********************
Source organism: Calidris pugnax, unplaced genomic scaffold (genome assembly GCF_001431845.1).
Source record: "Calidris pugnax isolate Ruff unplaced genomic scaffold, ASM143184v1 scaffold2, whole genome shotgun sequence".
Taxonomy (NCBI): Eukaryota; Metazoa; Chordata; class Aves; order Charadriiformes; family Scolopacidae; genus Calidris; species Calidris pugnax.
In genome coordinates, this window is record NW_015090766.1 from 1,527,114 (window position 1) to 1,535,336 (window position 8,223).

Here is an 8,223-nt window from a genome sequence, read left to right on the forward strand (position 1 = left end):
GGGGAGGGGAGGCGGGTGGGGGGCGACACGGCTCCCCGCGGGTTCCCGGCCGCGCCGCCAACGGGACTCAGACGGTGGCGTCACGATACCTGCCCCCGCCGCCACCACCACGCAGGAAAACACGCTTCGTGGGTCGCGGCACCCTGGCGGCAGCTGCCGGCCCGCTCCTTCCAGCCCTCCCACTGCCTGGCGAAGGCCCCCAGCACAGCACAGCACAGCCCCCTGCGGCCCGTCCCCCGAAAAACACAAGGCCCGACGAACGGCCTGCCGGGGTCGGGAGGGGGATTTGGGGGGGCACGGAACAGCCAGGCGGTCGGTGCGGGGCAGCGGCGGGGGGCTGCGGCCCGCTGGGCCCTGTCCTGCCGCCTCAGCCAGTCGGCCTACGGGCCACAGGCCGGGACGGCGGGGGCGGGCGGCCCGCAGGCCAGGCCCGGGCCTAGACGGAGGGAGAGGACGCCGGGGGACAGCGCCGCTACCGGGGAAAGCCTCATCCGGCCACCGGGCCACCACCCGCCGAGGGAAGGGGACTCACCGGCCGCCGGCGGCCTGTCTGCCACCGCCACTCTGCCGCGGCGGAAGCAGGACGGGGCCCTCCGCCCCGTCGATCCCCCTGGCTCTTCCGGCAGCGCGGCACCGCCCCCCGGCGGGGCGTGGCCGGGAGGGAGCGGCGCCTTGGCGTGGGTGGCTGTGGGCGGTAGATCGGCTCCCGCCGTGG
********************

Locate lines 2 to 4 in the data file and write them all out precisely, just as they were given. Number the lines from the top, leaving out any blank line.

Source record: "Calidris pugnax isolate Ruff unplaced genomic scaffold, ASM143184v1 scaffold2, whole genome shotgun sequence".
Taxonomy (NCBI): Eukaryota; Metazoa; Chordata; class Aves; order Charadriiformes; family Scolopacidae; genus Calidris; species Calidris pugnax.
In genome coordinates, this window is record NW_015090766.1 from 1,527,114 (window position 1) to 1,535,336 (window position 8,223).